The Fastest Terror Trial in the West
Read Karen Greenberg's previous coverage of the trial of Ahmed Khalfan Ghailani, the first Guantanamo detainee to be tried in a civilian court.
Wednesday marked the end of the witness and testimony phase of the trial of Ahmed Ghailani, who stands accused of participating in the bombing of the US Embassies in Kenya and Tanzania in 1998. As Judge Lewis Kaplan remarked early in the week, the trial was advancing at "lightning speed," largely due to his insistence that both prosecution and defense stay concise, on point, and efficient. Still, Wednesday's milestone was not as remarkable as a small hearing held on Tuesday, a session that was rife with both intense debate and good humor—the tone Kaplan has set throughout. In the absence of the jury, the defendant, and the gallery of victim observers, the judge and counsel were discussing witnesses—FBI agents and Tanzanian police officials—whom the defense wanted to bring back for purposes of impeaching testimony they had previously given. The defense has tried to assert over and over in cross-examination that the testimony in this trial contradicted what these and other witnesses originally told the FBI. Over the course of nearly four hours, going over the defense's requests "statement by statement," Judge Kaplan reasoned his way through each one, regularly interjecting his thoughts about memory and translation and their impact on this landmark trial.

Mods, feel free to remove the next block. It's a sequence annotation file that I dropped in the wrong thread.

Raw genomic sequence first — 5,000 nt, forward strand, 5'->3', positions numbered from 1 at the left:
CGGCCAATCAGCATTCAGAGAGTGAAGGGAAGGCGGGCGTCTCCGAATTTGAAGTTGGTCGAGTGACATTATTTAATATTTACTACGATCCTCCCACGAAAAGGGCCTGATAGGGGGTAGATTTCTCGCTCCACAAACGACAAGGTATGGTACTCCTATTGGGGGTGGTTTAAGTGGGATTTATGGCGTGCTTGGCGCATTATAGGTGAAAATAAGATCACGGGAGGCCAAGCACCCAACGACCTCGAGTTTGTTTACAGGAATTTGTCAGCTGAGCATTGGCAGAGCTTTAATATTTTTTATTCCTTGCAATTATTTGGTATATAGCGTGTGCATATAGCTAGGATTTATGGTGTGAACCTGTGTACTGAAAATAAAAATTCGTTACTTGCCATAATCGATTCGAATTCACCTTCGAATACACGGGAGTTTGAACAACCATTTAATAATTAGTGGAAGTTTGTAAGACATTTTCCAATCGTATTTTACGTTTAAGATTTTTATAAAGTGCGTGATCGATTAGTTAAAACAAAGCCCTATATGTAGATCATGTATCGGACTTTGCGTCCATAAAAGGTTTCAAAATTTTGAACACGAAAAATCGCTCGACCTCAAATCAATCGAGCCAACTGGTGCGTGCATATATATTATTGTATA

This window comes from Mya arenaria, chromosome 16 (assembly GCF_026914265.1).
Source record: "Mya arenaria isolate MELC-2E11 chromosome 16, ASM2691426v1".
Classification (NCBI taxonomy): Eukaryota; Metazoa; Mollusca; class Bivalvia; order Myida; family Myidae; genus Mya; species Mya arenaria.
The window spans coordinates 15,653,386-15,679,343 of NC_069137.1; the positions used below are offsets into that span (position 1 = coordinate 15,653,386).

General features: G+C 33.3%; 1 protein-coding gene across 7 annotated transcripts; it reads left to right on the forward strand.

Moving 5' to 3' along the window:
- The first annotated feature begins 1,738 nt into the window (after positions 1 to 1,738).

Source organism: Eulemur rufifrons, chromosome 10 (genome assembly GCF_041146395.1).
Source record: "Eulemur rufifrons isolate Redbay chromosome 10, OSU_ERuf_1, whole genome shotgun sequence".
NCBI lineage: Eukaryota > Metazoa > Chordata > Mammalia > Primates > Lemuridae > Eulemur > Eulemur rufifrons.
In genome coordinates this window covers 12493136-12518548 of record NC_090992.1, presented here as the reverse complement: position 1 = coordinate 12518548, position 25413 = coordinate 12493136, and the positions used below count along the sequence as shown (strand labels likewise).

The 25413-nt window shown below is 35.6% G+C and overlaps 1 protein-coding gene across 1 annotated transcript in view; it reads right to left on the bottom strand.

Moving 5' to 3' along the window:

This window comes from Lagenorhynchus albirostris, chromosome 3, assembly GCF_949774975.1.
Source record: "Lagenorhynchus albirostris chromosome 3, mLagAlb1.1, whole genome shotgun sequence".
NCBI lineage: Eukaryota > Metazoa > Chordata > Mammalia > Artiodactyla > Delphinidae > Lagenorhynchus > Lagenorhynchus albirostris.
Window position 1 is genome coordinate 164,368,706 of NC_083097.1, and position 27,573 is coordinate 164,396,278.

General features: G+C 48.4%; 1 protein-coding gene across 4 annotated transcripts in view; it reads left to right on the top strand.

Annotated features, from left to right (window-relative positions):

The problem of memory has plagued this trial from the beginning. As an FBI witness testified on Monday about his 1998 search of Ghailani's residence, the jury repeatedly heard, "I have a vague recollection…I don't recall…I don't remember…I do not know…. I am searching my memory." It has been a refrain echoed by witness after witness, both American and Tanzanian. But try as defense attorney Peter Quijano might to suggest that witnesses were merely "feigning a lack of memory," the judge pointed out that it is just plain difficult to remember the details of events 12 years ago.